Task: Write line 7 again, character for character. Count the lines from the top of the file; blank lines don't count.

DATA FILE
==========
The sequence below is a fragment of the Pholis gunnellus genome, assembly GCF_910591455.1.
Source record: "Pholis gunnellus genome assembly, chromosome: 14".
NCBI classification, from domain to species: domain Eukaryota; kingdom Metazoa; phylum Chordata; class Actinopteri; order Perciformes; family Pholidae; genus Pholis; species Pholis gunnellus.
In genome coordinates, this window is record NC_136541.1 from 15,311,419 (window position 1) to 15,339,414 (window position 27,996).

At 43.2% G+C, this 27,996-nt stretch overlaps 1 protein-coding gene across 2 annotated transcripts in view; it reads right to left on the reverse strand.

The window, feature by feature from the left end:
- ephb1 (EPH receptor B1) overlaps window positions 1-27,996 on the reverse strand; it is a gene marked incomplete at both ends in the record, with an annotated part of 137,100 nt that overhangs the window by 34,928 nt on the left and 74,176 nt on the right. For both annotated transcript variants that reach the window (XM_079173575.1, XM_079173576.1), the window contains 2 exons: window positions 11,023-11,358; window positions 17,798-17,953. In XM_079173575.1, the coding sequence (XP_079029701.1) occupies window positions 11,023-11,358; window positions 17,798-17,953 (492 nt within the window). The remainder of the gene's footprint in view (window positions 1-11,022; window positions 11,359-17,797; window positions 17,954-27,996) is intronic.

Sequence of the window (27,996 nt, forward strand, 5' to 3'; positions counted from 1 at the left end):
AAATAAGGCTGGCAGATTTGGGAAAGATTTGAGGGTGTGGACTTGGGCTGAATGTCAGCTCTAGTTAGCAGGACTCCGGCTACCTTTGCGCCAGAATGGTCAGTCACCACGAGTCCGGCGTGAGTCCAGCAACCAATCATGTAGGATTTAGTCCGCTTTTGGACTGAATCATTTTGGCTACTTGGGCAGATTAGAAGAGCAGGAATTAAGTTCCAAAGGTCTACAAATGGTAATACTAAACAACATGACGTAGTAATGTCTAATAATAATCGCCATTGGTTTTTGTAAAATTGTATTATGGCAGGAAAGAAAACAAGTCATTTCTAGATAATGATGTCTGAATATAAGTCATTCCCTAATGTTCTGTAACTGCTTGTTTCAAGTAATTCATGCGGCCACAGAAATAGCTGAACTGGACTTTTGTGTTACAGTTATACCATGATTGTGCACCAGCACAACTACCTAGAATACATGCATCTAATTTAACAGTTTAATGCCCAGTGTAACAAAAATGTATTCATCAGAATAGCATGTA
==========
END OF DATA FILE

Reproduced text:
- ephb1 (EPH receptor B1) overlaps window positions 1-27,996 on the reverse strand; it is a gene marked incomplete at both ends in the record, with an annotated part of 137,100 nt that overhangs the window by 34,928 nt on the left and 74,176 nt on the right. For both annotated transcript variants that reach the window (XM_079173575.1, XM_079173576.1), the window contains 2 exons: window positions 11,023-11,358; window positions 17,798-17,953. In XM_079173575.1, the coding sequence (XP_079029701.1) occupies window positions 11,023-11,358; window positions 17,798-17,953 (492 nt within the window). The remainder of the gene's footprint in view (window positions 1-11,022; window positions 11,359-17,797; window positions 17,954-27,996) is intronic.